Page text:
There is a growing conviction that all of these government initiatives are just avenues to give back to the wealthy their rewards for voting the National government into office. These are allegations that will always be debatable and can easily be proven as having no truth in it; for the National government will argue that the economic welfare of New Zealand and its people were the only motivations behind all that the government has tried to implement in its policies so far. If you ask me, that’s a very good argument, if you are warm and cosy this winter, not only in the climatic sense but also in the financial nous.

However, it will take more than words to convince those who are on the other end of the scale to think otherwise. There is no doubt that these are hard times for many New Zealanders, and with so many changes to some of our most important and influential services provider, it has made it even harder for many who are already struggling to make ends meet. These changes, together with diminishing employment opportunities available to many Pacific Islanders unskilled labour force in the private sector and job opportunities for school leavers being limited with government employment cuts and reshuffling since the last election, the low income earners and the poor are more like to get buried under heavy snow, than seeing any rays of sunshine, in the not so distant future.

But we can huff and puff all we want to shake the foundation of the Beehive to get some relief; it has so far withstood all types of weather elements, with the exception of the Government backing down on its education policy on class sizes. But this is sweet victory, nevertheless, for those who stood up and allow their voices to be heard. Such a rare victory gives hope to the plights of Pacific Islanders over the present issue affecting their communities; solidarity seems to be the key to force and implement changes.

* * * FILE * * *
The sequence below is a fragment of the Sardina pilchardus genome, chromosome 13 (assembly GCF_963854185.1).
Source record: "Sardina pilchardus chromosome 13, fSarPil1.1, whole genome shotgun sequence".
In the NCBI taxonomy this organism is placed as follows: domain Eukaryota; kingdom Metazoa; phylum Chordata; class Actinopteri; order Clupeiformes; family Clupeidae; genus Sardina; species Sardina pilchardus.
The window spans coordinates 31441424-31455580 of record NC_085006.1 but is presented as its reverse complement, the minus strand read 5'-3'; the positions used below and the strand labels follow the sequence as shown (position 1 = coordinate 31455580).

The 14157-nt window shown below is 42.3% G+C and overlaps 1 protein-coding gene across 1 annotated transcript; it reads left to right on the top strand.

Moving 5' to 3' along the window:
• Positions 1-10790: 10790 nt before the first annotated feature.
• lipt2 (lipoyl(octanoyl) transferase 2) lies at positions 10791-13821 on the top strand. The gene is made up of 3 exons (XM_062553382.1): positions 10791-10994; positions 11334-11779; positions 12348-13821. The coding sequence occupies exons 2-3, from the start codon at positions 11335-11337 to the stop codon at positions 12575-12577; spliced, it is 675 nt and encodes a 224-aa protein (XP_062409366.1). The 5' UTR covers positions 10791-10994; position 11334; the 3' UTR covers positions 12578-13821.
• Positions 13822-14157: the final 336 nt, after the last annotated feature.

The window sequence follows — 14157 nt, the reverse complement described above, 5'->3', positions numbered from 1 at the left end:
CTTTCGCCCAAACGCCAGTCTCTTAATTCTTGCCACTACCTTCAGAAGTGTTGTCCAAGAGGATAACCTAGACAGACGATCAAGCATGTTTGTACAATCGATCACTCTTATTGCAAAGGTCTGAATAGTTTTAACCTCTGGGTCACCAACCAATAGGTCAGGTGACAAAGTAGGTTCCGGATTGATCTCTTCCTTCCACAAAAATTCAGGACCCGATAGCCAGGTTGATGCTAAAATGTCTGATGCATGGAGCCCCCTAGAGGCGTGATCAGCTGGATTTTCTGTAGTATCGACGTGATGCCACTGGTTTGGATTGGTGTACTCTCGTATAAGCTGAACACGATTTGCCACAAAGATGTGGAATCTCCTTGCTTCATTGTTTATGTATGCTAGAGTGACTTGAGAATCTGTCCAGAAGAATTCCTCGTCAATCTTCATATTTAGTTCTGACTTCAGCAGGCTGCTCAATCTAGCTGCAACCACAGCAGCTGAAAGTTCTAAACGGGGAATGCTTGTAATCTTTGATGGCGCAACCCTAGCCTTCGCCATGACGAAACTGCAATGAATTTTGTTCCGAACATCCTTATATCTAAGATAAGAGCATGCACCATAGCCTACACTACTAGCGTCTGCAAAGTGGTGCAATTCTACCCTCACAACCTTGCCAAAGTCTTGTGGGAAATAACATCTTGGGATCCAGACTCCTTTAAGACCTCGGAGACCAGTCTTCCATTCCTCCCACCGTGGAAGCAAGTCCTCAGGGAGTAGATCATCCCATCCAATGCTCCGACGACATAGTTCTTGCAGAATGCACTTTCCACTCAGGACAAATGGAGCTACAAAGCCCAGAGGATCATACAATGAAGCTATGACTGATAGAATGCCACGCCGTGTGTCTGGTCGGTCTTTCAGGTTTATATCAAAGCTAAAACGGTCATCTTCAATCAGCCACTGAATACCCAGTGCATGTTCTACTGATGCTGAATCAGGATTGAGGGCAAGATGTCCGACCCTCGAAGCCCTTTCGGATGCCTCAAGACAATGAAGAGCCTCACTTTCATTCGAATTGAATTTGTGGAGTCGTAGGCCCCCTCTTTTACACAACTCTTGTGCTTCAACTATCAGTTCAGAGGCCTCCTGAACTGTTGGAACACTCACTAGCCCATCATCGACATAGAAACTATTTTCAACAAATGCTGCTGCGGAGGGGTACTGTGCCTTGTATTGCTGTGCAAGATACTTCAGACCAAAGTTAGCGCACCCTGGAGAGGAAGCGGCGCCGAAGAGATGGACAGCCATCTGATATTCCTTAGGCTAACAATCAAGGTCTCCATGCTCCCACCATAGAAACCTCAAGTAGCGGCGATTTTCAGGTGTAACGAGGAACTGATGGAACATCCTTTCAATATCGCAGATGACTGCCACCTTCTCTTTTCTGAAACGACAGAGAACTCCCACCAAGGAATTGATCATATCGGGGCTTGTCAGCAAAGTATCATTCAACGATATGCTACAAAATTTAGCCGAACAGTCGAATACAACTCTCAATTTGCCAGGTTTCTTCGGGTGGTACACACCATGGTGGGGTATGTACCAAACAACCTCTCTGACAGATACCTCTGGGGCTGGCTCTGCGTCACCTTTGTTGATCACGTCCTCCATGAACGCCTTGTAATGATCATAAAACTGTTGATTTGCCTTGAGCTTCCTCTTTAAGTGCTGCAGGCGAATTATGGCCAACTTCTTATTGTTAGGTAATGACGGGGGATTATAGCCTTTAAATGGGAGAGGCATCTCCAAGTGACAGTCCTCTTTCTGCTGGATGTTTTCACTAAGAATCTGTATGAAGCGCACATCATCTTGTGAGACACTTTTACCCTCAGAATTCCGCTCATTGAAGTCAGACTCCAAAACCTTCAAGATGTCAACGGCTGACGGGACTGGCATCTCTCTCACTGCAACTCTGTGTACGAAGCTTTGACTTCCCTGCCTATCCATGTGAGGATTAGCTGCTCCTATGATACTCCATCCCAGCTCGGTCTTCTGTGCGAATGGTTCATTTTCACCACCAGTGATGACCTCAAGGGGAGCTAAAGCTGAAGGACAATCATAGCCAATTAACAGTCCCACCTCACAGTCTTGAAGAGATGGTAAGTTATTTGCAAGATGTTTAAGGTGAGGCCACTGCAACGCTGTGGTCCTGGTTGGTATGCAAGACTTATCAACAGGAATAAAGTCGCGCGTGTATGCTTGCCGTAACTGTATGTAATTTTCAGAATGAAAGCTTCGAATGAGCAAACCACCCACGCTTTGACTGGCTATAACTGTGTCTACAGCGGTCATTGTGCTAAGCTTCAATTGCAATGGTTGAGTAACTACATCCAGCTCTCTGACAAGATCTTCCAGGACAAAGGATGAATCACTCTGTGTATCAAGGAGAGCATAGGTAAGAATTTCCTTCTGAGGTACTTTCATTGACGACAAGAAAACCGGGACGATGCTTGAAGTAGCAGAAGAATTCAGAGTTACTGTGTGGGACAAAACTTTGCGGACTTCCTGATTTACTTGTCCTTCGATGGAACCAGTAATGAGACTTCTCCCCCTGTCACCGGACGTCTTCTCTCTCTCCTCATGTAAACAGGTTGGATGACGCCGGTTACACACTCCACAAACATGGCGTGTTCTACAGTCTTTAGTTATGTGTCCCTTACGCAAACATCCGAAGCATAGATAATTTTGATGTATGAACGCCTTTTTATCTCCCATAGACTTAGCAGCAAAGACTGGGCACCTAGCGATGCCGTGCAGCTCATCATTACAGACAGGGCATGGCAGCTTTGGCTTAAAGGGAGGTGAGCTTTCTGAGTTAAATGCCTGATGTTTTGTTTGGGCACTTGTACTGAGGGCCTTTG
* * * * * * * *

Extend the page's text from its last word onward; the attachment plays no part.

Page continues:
It is important, therefore, for the Pacific Island communities to truly be one voice, but not one voice singing alone; they need to be heard in solidarity with the voices of other communities; that’s the kind of power that shakes foundations. But it is also a good time for everyone who are feeling the pinch because of the government’s initiatives in place to reinvent themselves within the new order, and find a niche conducive to the future of their families and children rather than fighting from, and still accepting, their status quo.

Sometimes we spend so much time fighting for something small and insignificant rather than looking at the bigger picture and taking a situation and turning it into something more significant for ourselves, our children, and our families; moving off island has been suggested as a good start.

I also advocate Scriptures for guidance when things get really tough and all support systems seems to fail around you in your endeavours; and I take comfort in the knowledge that the people of God in the Old Testament also faced many welfare, economic, immigration, education, and housing issues, as a foreign people living in a foreign land. And like us today, they also protested and cursed the government of the time, and turned to God for retribution; but God said: Seek the peace and prosperity of the city to which I have carried you into exile. Pray to the LORD for it, because if it prospers, you too will prosper.

But, if these suggestions fail to provide warmth for the bitter wintry conditions of our times, then exercise well your freewill come next election. Until then, God bless all our Pacific communities, and let’s all pray for warmer climes in the coming months.

Soifua.